WINDOW LOCATION: A window with an interior wall at a right angle distributes the light well, reducing the glare, compared to a centric window that causes contrast and so glare. A window in a wall with interior colour of lighter shade seems less contrasting than a window in a dark coloured wall. Chamfered or splayed sides of the window opening over the inner edges creates planes of intermediate brightness and thereby dispersion of illumination. Similar chamfering of the outer edges enlarges the sky component and thereby greater intake of illumination. A chamfered sill illuminates sections close to the wall. Windows located high in a wall or in the roof trusses and clerestories result in deeper penetration of light and better distribution. A rule-of-thumb is that the depth of daylight penetration is about two and one-half times the distance between the top of a window and the sill. Light-coloured floors allow daylight reflection to the ceiling section.
Brightness is a perceived phenomena or a subjective attribute of light, because the sensitivity of the eye decreases as the magnitude of the light increases. It cannot be measured, but checked as between very dim and very bright (brilliant). If the luminance of a viewed light source is increased 10 times, viewers do not judge that the brightness has increased 10 times. The relationship is, in fact, logarithmic: the sensitivity of the eye decreases rapidly as the luminance of the source increases. It is this characteristic that allows the human eye to operate over such an extremely wide range of light levels.
MODELLING: For a designer ‘modelling’ of objects is as important as their functional aspects are. Opening systems like windows, skylights, clerestories provide the necessary natural luminance (brightness or intensity) to show the form, colour and texture of objects. Objects are perceived mainly due to the direction of light and its ever-changing nature. These are often enhanced, contrasted or subdued by reflectance and also by artificial illumination. Corbusier has used planes strategically placed against openings to model the interior spaces. The size and intensity of the luminance determine the shadow density and so affect the ‘modelling’.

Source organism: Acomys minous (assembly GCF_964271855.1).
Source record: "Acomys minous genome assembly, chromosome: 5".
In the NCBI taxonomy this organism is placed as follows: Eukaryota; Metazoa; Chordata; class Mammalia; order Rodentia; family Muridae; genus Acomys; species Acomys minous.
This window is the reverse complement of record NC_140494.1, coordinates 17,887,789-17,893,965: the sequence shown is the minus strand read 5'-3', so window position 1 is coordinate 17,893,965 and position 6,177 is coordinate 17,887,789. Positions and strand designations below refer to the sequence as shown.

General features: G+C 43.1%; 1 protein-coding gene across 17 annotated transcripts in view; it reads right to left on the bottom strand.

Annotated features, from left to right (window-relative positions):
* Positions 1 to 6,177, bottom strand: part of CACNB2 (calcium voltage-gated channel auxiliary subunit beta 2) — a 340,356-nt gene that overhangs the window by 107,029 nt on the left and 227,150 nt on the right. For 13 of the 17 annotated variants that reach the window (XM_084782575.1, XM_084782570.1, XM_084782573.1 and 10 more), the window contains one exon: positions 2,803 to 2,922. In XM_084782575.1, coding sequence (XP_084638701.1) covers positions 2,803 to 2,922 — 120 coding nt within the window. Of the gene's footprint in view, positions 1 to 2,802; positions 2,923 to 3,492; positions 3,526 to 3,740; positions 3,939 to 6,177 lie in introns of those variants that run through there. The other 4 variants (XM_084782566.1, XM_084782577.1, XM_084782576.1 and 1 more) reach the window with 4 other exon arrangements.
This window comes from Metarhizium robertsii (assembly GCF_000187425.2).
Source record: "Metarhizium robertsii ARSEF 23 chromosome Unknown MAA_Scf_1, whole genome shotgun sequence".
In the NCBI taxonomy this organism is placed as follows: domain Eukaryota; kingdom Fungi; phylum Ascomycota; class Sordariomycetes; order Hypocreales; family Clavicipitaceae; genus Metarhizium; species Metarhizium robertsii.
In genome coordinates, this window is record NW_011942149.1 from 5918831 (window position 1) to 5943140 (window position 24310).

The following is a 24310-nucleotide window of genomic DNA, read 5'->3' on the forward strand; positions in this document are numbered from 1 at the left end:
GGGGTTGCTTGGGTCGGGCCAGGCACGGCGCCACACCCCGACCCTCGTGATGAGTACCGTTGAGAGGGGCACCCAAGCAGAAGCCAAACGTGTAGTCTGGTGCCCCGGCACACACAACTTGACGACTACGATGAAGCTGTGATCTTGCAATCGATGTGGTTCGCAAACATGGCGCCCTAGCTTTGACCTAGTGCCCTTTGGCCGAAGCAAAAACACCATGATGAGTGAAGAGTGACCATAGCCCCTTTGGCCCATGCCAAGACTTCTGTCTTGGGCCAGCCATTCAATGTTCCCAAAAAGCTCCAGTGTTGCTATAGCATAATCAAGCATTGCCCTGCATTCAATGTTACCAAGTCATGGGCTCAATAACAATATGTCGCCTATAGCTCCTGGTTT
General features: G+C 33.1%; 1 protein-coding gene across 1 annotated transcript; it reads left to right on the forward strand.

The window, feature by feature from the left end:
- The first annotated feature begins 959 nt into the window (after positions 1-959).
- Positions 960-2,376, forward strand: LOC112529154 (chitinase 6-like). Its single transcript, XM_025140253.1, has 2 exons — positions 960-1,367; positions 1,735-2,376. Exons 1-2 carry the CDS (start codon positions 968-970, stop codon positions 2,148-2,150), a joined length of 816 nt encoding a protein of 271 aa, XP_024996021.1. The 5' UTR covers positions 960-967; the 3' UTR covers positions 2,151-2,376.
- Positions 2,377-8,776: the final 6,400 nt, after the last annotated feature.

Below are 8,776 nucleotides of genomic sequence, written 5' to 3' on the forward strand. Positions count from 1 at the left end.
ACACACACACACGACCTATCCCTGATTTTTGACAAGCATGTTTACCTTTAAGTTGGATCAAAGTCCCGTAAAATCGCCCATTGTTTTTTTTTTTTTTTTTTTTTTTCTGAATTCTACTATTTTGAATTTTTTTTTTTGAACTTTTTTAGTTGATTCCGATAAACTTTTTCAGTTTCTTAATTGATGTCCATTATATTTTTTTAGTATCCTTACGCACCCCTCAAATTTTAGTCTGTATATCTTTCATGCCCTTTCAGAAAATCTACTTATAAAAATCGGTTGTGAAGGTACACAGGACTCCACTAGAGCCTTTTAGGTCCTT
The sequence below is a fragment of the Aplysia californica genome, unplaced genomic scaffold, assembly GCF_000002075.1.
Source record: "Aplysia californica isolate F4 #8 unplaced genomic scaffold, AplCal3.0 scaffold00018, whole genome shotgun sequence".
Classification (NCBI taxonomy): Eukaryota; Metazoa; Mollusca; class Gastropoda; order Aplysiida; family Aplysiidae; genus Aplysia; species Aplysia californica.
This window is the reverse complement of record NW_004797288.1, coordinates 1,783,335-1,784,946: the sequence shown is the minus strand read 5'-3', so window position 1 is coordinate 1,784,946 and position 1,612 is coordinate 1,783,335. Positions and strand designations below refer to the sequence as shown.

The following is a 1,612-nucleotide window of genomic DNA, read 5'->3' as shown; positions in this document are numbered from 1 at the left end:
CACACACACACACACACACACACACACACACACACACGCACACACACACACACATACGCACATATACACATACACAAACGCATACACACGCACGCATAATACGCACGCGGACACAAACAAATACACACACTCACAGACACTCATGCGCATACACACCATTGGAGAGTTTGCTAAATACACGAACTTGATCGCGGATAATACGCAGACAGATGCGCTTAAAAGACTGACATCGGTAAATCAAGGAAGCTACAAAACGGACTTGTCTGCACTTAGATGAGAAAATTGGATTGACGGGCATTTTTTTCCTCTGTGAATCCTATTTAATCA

For visual effectiveness, some contrast in brightness levels is desirable in a space. Dull uniformity in lighting leads to tiredness and lack of attention. Windows on multiple orientations and height levels must be combined to produce the right mix of light for interiors.
Light from a single bright source over emphasizes the shadows and textures, and therefore creates a model that may be all right only from certain points of observation. Light from a large diffuse source softens the texture and dulls the neat delineation of the object (modelling), but permits mobile objects to be seen. Light from multiple directions and if in different intensities accentuates differences between different planes of the object. However, a very large diffuse source eliminates the texture. Light which comes from a large top source like a roof, seems shadow-less and so featureless, compared to light from a side, which enhances the horizontal dimension and creates a definition.